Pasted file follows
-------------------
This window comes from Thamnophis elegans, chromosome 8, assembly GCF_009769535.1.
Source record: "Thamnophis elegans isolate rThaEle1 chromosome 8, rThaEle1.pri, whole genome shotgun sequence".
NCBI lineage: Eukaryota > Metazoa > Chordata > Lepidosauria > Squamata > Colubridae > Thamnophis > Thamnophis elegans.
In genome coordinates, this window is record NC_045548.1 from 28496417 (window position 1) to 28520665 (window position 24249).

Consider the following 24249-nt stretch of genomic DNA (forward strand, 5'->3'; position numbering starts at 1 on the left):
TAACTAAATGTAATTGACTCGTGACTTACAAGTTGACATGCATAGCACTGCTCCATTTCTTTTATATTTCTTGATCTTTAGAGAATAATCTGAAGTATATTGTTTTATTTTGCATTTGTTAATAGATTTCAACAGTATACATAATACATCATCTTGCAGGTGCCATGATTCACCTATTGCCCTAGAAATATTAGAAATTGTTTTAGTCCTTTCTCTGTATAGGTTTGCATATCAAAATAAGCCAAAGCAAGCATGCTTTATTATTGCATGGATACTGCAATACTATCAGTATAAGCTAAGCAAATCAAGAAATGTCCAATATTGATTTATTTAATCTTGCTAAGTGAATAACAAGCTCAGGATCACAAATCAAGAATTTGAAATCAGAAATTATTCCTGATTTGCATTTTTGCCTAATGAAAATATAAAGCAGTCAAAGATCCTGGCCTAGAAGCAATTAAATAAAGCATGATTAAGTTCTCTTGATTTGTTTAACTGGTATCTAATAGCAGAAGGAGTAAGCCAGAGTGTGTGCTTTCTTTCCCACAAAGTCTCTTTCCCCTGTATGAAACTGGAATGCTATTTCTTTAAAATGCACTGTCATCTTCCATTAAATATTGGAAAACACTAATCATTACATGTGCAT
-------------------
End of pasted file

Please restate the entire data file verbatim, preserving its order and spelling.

This window comes from Thamnophis elegans, chromosome 8, assembly GCF_009769535.1.
Source record: "Thamnophis elegans isolate rThaEle1 chromosome 8, rThaEle1.pri, whole genome shotgun sequence".
NCBI lineage: Eukaryota > Metazoa > Chordata > Lepidosauria > Squamata > Colubridae > Thamnophis > Thamnophis elegans.
In genome coordinates, this window is record NC_045548.1 from 28496417 (window position 1) to 28520665 (window position 24249).

Consider the following 24249-nt stretch of genomic DNA (forward strand, 5'->3'; position numbering starts at 1 on the left):
TAACTAAATGTAATTGACTCGTGACTTACAAGTTGACATGCATAGCACTGCTCCATTTCTTTTATATTTCTTGATCTTTAGAGAATAATCTGAAGTATATTGTTTTATTTTGCATTTGTTAATAGATTTCAACAGTATACATAATACATCATCTTGCAGGTGCCATGATTCACCTATTGCCCTAGAAATATTAGAAATTGTTTTAGTCCTTTCTCTGTATAGGTTTGCATATCAAAATAAGCCAAAGCAAGCATGCTTTATTATTGCATGGATACTGCAATACTATCAGTATAAGCTAAGCAAATCAAGAAATGTCCAATATTGATTTATTTAATCTTGCTAAGTGAATAACAAGCTCAGGATCACAAATCAAGAATTTGAAATCAGAAATTATTCCTGATTTGCATTTTTGCCTAATGAAAATATAAAGCAGTCAAAGATCCTGGCCTAGAAGCAATTAAATAAAGCATGATTAAGTTCTCTTGATTTGTTTAACTGGTATCTAATAGCAGAAGGAGTAAGCCAGAGTGTGTGCTTTCTTTCCCACAAAGTCTCTTTCCCCTGTATGAAACTGGAATGCTATTTCTTTAAAATGCACTGTCATCTTCCATTAAATATTGGAAAACACTAATCATTACATGTGCAT